The clouds part over the suburb of wankerville and all those coddled
house mums wack on the aircon. If we wait for the centralised generators
like hydro, ICE's, etc to kick in, we can have minutes of low power.

Now, if some of those roofs have PV installations, their output varies
with the sunshine and they are right on the spot to provide power where
and when needed, actually before it is needed.

You need to get off the mindless repetition of jargon. It isn't an
argument.

Re: Rooftop Pv installers in Sydney area
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There isn't so much a gap, as a distortion. Without massive subsidies
only a few green enthusiasts would get further than noting the price.

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And when the clouds close over again, the PV output drops, but the
airconditioners are still on until said coddled house mums get round to
turning them off, thus leading to a power shortfall.

In reality, of course, the situation isn't like that. Clouds do not part
over large areas at once, and people do not react instantly. What
happens is that as the load increases the frequency tends to drop.
Generators providing frequency control (a special service for which they
get paid) then increase their output to maintain the frequency. They can
do that very rapidly because the generators are already rotating at the
correct rate. Essentially they just open the throttle to prevent the
generator from slowing down.

Sylvia.

Re: Rooftop Pv installers in Sydney area
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It's desirable as a producer to run at full capacity but it's the spot
market that determines who actually runs. The customer wants the
cheapest energy and doesn't particularly care about the producers
problems. In fact producers in Western Australia get fined tens of
thousands of dollars per hour for unscheduled outages, and that's in
addition to having to pay another supplier to cover your shortfall.

Re: Rooftop Pv installers in Sydney area
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It is, but only a deranged gas-fired plant manager bids prices below his
marginal cost of operation, and only a similarly deranged coal-fired
plant manager bids prices above the marginal cost of gas-fired plant
when it's unlikely that all the gas-fired capacity will be required anyway.

So the practical outcome is that as demand reduces, generators are taken
off-line in reverse order of marginal cost.

Sylvia.

Re: Rooftop Pv installers in Sydney area


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Completely irrelevant to the point I made. As I said, buy then the hydro
and ICEs can have turbines spinning.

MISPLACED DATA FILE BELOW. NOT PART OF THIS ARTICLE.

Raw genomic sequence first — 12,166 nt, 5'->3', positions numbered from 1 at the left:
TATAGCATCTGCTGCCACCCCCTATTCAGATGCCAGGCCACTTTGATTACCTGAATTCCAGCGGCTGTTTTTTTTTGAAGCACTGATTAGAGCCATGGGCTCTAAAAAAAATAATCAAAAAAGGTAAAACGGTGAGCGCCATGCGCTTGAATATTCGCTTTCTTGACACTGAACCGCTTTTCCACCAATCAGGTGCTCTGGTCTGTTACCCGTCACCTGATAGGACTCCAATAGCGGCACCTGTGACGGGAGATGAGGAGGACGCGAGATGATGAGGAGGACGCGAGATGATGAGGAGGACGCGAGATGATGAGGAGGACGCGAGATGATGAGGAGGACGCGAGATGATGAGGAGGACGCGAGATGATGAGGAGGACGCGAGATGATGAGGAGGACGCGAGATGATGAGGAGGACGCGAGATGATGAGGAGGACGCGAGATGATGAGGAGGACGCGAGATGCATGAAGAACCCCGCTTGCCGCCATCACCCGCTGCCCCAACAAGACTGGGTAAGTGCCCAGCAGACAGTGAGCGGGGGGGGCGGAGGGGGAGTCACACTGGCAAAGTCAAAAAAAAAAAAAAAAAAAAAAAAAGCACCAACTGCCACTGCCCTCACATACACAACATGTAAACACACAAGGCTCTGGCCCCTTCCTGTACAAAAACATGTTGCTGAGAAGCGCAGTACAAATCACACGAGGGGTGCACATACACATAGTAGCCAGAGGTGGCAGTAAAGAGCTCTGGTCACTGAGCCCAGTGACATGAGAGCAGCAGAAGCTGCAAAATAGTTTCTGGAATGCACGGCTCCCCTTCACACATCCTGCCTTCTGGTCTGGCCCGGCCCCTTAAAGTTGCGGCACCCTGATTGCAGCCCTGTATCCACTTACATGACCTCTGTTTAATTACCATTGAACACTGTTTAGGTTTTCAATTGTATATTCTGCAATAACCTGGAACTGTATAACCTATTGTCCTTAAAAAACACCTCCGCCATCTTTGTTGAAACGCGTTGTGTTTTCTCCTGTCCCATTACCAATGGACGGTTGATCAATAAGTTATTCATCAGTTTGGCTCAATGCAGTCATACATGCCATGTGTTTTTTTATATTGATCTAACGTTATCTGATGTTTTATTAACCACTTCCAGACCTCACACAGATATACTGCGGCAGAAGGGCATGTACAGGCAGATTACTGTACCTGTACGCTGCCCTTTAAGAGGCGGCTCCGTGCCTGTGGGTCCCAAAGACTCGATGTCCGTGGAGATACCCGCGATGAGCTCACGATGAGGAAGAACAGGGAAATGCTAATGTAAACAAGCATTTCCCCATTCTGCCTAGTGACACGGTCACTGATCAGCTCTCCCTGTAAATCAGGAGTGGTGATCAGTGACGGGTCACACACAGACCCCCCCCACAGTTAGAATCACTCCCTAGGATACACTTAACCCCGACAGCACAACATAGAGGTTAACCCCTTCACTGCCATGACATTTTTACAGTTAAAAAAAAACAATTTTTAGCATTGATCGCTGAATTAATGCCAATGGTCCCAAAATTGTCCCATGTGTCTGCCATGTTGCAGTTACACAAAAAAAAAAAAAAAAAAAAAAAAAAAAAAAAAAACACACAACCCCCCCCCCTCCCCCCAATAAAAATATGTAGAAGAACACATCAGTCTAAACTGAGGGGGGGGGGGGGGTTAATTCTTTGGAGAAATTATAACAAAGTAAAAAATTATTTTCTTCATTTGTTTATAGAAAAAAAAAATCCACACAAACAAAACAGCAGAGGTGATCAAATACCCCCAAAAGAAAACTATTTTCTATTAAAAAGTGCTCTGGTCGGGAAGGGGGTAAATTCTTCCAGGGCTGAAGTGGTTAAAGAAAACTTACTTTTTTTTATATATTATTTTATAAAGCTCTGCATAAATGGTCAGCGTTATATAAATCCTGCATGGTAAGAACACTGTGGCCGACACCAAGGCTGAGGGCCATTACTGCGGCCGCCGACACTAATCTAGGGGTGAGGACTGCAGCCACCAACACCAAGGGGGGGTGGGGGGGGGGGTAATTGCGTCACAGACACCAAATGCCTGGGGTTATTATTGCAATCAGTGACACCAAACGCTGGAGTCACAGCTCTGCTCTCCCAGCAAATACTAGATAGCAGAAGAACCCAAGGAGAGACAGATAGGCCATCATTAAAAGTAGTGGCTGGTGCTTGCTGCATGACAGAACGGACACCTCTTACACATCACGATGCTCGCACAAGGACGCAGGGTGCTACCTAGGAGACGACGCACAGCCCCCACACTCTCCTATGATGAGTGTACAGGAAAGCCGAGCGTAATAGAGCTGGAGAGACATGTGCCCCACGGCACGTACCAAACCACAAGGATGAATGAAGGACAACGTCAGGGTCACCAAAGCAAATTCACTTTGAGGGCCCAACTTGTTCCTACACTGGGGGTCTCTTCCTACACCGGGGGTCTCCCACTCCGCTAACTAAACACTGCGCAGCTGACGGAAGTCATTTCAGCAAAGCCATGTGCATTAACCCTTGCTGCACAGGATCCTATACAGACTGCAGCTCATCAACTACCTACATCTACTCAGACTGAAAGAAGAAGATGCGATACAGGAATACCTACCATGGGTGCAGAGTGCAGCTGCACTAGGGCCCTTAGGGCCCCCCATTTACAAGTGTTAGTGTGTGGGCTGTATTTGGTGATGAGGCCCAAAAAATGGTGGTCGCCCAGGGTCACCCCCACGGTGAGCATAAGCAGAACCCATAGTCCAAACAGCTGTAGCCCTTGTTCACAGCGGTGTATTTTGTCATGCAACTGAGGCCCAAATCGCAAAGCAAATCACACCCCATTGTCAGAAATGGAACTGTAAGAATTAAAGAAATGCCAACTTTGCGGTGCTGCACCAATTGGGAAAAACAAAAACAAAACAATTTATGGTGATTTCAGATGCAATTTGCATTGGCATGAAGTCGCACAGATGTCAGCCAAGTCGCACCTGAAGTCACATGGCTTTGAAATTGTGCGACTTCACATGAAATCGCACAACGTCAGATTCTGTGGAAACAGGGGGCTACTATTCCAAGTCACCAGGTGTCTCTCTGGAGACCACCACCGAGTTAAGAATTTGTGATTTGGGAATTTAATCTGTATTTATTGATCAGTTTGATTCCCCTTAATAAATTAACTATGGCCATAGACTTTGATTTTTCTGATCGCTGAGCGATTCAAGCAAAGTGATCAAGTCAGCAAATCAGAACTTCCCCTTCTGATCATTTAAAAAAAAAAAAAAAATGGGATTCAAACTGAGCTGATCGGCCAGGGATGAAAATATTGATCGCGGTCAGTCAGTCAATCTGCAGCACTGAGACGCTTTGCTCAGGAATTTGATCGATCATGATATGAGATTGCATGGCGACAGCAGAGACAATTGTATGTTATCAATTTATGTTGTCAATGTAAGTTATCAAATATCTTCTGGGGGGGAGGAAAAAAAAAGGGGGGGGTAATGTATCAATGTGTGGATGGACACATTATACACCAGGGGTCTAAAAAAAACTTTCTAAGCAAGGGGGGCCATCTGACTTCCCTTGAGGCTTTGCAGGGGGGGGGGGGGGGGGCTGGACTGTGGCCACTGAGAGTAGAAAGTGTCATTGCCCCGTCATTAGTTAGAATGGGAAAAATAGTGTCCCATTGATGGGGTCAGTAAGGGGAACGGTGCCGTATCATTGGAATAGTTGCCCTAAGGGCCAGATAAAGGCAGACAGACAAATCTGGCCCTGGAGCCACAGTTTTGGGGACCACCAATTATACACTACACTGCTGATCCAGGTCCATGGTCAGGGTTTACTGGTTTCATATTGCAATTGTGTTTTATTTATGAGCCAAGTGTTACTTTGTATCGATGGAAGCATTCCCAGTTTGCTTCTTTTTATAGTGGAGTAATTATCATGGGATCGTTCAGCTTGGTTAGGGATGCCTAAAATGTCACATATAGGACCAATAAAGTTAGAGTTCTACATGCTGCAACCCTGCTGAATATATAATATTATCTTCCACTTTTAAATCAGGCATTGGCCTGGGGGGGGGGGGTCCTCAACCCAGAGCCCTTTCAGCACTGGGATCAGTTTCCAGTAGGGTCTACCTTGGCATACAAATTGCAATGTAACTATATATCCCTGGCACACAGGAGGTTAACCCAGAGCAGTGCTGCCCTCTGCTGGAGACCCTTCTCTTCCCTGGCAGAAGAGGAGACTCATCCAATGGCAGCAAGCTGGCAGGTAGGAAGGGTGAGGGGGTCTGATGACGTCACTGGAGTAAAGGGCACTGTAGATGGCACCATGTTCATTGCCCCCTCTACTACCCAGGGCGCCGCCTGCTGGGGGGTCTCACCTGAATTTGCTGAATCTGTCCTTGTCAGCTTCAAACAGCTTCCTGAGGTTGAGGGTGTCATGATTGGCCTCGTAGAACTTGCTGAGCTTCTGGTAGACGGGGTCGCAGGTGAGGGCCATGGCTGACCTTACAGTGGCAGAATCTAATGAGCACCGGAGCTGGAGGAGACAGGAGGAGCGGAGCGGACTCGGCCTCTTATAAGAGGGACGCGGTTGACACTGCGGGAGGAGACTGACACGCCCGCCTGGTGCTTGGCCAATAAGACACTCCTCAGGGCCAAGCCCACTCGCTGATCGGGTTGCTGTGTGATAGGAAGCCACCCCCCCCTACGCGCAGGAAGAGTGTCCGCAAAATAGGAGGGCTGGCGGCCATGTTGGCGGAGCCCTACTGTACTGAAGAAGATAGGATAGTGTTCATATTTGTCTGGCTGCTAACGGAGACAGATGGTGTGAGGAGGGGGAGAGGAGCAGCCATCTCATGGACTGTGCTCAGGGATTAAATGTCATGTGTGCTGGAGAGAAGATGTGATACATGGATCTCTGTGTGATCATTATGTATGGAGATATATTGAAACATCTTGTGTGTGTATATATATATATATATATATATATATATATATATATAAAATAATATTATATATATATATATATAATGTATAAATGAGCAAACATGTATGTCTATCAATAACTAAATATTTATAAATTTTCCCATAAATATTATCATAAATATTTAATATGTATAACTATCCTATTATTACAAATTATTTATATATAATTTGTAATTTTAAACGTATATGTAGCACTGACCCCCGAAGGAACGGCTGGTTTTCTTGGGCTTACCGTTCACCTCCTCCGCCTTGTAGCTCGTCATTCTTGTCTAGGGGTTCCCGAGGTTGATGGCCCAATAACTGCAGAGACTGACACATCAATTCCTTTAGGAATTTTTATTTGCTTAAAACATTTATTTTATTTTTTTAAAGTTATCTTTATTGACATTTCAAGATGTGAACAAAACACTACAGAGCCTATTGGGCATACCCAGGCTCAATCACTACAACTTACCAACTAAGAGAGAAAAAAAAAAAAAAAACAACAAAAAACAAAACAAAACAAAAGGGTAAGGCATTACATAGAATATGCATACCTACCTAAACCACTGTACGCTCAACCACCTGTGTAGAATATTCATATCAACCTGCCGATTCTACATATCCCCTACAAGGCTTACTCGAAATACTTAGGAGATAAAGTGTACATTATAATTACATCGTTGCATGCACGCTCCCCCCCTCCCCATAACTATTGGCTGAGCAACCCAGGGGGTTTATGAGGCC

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Correct, but you have totally ignored reality that turbines are not
rotating unless they are scheduled to be running. Local PV can cover the
spin up time.

Also, according to your often repeated mantra, there isn't any capacity
for those spinning turbines to supply the extra load.


Re: Rooftop Pv installers in Sydney area
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Why would the hydro and ICE be running when the load is being supported
by PV, just against the unknown future moment when the clouds close again?

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They're rotating if they've been scheduled to provide frequency support.
As I said, they get paid for that. That is, in addition to being paid
for the power they actually generate, they get paid for being there to
absorb fluctuations in load.

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I haven't said that. If you think I did, they you've misconstrued
something I said, or are taking it out of context.

Sylvia.

Re: Rooftop Pv installers in Sydney area

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Correction, *any* PV, wind, tidal power etc, can cover the spin up time,
(given suitable weather conditions only) and local roof top units are simply
the most expensive to install and maintain per kWHr, thus the most
uneconomic if it wasn't for stupid government handouts of other taxpayers
money.

Just another insane idea brought to you by Howard and Costello.

MrT.



Re: Rooftop Pv installers in Sydney area



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Correct. It's sad that PV solar panel power is so badly misrepresented. It has
its place but not as a grid source.


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Uhuh.

Graham


Re: Rooftop Pv installers in Sydney area



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You'll need a damn big PV installation to run air conditioning of any amount.
Maybe 20 m3

Graham